Democratic Gov. Ralph Northam has been facing calls to resign since a photo of a man in blackface and another in a Ku Klux Klan hood in his medical school yearbook surfaced earlier this month. After apologizing for the photo, then backtracking and saying he wasn’t in the photo at all, and then admitting that he donned blackface in 1984 for a Michael Jackson dance contest, the Virginia governor is now saying he has no plans to resign.
“Right now Virginia needs someone that can heal. There’s no better person to do that than a doctor,” Northam said Sunday in an appearance on CBS This Morning.
Virginia Gov. Ralph Northam: "We are now at the 400-year anniversary — just 90 miles from here in 1619. The first indentured servants from Africa landed on our shores in Old Point Comfort, what we call now Fort Monroe, and while—"@GayleKing: "Also known as slavery" pic.twitter.com/AiX96MU1rJ
— CBS This Morning (@CBSThisMorning) February 10, 2019
In the immediate aftermath of the controversy, Virginia Democrats called on Northam to resign and allow Lieutenant Gov. Justin Fairfax, a black man, to take his place.
But then Vanessa Tyson, a college professor, accused Fairfax of sexually assaulting her in 2004 at the Democratic National Convention, an allegation Fairfax denied. A second woman, Meredith Watson, accused Fairfax of sexually assaulting her in 2000, while they were undergrads at Duke University. The Lt. Gov. retained the the same lawyers who represented Supreme Court Justice Brett Kavanaugh, who was accused of sexually abusing Dr. Christine Ford while the two were high school students. On Sunday, Fairfax called on the FBI to investigate.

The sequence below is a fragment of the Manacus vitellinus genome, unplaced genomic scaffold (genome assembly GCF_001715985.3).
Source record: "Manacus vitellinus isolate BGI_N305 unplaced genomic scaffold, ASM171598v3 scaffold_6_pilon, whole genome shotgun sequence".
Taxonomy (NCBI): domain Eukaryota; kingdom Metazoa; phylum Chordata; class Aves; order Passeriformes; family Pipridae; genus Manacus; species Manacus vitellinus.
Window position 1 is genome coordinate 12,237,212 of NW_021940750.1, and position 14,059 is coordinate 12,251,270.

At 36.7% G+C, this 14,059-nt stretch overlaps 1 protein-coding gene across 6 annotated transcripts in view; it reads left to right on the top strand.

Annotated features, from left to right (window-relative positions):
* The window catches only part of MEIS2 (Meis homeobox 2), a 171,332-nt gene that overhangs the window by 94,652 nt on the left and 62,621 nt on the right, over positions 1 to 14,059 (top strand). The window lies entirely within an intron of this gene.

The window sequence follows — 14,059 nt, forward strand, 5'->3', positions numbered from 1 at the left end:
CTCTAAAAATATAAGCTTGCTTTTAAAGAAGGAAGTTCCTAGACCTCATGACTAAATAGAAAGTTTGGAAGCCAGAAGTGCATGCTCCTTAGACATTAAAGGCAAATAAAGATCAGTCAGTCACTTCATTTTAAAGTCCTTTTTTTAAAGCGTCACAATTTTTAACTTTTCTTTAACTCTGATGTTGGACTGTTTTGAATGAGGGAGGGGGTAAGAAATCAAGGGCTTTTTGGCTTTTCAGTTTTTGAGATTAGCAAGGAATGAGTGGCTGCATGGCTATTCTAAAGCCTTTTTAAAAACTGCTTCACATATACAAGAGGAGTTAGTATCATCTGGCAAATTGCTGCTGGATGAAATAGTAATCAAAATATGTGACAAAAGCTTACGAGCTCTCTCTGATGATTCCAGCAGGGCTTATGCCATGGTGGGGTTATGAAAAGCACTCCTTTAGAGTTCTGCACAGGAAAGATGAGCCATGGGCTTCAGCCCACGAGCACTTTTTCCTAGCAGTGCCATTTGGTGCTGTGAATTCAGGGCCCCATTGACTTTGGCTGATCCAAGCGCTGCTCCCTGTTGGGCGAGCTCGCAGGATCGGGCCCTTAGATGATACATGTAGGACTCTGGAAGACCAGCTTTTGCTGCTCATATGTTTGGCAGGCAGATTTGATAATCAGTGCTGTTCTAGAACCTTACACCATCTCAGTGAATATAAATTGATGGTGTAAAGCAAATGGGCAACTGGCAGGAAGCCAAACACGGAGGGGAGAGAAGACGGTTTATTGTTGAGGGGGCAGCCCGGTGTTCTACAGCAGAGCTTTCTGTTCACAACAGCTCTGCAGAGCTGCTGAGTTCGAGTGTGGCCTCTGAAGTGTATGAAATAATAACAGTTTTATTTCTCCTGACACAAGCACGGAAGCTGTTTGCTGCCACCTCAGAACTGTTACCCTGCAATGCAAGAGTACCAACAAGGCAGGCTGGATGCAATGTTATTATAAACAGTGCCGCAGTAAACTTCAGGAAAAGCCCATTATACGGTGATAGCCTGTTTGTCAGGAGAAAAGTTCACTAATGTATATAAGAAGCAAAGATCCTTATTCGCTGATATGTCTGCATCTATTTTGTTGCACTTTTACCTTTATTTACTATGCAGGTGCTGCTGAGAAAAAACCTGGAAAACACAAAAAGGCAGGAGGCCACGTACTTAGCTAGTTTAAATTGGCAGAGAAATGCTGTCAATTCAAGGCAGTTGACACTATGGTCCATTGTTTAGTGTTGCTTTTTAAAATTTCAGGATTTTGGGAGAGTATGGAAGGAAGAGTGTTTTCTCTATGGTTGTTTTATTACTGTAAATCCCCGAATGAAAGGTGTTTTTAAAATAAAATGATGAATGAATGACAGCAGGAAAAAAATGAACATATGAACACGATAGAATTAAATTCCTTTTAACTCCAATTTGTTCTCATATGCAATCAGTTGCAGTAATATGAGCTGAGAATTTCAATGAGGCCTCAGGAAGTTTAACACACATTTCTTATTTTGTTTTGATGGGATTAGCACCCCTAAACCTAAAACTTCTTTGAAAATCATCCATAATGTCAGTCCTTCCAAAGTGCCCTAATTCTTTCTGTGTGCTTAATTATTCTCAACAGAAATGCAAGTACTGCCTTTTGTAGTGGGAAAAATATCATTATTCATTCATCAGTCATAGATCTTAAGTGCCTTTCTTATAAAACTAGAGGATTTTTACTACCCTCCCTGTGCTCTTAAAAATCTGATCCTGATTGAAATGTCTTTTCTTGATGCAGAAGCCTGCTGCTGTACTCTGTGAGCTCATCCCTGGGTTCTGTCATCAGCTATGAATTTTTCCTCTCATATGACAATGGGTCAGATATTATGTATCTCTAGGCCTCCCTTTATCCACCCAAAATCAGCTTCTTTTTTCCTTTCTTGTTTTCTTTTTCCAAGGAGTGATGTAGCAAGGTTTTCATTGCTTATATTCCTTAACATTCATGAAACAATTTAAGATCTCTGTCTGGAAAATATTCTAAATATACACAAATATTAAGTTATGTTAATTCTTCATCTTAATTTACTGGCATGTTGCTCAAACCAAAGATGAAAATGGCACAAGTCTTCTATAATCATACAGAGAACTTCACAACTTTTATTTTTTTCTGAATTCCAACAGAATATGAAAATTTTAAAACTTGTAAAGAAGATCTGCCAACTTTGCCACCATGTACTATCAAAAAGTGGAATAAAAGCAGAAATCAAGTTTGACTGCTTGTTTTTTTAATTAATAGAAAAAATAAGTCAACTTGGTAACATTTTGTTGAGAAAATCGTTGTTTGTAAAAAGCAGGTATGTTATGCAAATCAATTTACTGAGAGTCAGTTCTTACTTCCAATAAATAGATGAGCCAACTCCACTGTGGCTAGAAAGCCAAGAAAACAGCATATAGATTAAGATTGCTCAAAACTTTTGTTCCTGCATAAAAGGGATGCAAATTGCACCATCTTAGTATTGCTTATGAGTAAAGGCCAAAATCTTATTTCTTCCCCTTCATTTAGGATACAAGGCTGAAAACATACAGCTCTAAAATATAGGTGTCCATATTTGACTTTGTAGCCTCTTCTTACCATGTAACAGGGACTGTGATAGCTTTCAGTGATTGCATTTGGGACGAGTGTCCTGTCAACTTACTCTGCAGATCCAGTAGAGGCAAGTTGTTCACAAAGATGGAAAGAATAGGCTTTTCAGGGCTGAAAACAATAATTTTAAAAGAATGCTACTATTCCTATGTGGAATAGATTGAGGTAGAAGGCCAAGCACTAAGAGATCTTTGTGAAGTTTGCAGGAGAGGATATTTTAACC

The next in line, should both Northam and Fairfax step aside, is Attorney General Mark Herring. But shortly after the allegations against Fairfax were made public, Herring admitted that, he too, wore blackface in the 1980s.
The Virginia Black Legislative Caucus has called for the resignations of both Gov. Northam and Lt. Gov. Fairfax. Gov. Northam has, however, earned the support of the National Black Farmers Association.
John, I enjoyed hearing from you today. Thank you for your great work on behalf of Black farmers. https://t.co/xShKsVHLq0
— Ralph Northam (@GovernorVA) February 8, 2019
Now, with the state at a crossroads, Northam believes that he can be the one to lead Virginia in grappling with its own racist history. “I have thought about resigning, but I’ve also thought about what Virginia needs right now,” he said on Sunday. “And I really think that I’m in a position where I can take Virginia to the next level and it will be very positive.”